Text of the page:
The Mosque design forms a key part of the KASC Masterplan. It is located to one side of the Entrance Plaza and the Ceremonial Entrance Route. The form of the Mosque echoes that of sand dunes as well as the geometry of traditional domes.
The elements of the mosque are honed to their essence and reassembled, not in decorative reflection of their visual history, but as a stripped down symbol of the essence of their cultural and construction origins. Here the historic form of the traditional mosque dome and the sinusoidal wave form of barchan dunes from the surrounding desert are united to create the shape of the building.
The curves act to assist the structural forces in the long span structure; the structural columns act as a filter between internal and external worlds of prayer. Internally, the interwoven structure of the qiblah wall, oriented to the Kaaba in Mecca, acts both as a symbolic and religious device, and as an integral part of the earthquake resistance of the building.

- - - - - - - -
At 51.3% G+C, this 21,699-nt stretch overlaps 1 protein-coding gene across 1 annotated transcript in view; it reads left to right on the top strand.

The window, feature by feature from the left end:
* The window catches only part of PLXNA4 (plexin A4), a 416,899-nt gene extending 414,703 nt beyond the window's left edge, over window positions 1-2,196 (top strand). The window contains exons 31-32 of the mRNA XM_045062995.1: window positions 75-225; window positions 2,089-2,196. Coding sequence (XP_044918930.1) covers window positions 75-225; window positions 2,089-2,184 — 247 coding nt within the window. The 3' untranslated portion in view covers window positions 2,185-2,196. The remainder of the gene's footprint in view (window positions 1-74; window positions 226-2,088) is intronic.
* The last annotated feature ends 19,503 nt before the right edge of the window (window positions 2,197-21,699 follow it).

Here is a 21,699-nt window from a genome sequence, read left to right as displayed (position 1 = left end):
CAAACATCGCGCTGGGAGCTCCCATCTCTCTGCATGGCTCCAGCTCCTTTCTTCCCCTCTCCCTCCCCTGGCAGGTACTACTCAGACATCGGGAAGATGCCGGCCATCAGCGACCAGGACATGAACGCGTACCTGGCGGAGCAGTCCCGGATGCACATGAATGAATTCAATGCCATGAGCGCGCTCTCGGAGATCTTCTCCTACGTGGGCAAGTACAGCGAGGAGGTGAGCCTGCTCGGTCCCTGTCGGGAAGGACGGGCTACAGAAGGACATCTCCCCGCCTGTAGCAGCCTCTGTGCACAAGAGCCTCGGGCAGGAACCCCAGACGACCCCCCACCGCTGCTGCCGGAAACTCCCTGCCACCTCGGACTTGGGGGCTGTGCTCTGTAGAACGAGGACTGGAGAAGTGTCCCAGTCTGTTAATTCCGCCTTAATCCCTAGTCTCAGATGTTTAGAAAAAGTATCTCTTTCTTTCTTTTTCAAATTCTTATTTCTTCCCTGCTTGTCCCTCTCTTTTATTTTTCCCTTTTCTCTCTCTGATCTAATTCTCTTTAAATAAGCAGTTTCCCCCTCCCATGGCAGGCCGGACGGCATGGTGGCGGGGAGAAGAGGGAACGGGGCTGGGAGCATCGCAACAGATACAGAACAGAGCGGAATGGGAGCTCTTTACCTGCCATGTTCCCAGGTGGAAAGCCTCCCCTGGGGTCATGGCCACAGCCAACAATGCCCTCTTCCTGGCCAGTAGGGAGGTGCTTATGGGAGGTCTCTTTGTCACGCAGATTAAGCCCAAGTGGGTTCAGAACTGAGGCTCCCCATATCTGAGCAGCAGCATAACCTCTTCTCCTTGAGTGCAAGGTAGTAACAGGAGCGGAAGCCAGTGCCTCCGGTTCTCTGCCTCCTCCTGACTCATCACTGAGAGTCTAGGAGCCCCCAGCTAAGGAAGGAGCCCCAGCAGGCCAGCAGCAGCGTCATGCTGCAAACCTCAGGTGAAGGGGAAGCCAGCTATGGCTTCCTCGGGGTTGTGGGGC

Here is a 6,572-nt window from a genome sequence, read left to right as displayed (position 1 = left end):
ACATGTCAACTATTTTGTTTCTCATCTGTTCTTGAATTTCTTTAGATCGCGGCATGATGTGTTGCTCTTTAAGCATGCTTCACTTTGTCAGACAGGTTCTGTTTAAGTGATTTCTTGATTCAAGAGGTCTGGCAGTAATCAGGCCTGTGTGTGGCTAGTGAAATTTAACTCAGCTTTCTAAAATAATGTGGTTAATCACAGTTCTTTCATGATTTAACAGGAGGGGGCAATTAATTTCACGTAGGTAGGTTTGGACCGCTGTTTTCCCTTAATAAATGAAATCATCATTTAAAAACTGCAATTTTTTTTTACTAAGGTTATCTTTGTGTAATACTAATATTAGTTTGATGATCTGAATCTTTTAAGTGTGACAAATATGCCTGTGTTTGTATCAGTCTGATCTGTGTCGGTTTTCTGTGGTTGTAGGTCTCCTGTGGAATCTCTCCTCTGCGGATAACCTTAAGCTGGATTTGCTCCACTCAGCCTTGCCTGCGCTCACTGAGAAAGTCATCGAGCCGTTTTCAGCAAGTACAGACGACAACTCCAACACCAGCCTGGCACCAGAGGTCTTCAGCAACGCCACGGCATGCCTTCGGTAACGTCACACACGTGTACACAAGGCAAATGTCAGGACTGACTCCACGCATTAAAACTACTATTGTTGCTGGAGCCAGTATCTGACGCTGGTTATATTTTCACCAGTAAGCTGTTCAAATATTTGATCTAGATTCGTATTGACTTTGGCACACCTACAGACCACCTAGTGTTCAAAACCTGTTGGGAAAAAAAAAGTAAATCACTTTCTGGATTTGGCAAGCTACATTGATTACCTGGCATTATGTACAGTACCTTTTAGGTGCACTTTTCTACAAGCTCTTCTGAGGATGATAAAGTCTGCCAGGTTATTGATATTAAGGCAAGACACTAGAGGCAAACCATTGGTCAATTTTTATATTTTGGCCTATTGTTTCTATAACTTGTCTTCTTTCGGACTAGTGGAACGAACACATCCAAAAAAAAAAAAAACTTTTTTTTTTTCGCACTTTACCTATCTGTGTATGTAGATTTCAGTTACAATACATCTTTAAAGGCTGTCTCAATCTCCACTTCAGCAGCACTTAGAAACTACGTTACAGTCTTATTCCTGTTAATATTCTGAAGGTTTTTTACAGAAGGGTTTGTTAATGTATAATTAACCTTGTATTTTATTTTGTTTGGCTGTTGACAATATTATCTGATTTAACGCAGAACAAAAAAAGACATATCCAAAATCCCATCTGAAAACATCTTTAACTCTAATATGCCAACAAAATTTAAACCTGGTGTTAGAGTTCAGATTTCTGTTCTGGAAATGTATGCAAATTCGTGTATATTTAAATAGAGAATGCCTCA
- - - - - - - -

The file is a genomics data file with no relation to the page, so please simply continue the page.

ARCHITECTURE AND STRUCTURAL ENGINEERING UNITE THE SENSIBILITY OF A HISTORIC MOSQUE DOME WITH THE SINUSOIDAL WAVEFORM OF THE DESERT BARCHAN DUNE.
The design incorporates modern as well as traditional materials and reinterprets tradition with designs derived from ancient Islamic patterns.
The cladding to the square is parametrically derived with an arcade that subtly adjusts over its length to become ever larger cladding panels. Recessed panels are perforated to allow light and air to penetrate to meet the internal requirements. At the entrance the facade steps to create a generous covered area.
The roof is curved in form and is tiled , echoing the domes found locally. Internally day lit ablution areas are provided with tiled foot and hand wash areas. The Prayer Hall geometry responds to the outer facade and roof geometry.
The focus of the Prayer Hall is the Qiblah Wall which is formed with a structural concrete lattice, clad in crema marfil stone with translucent onyx panels.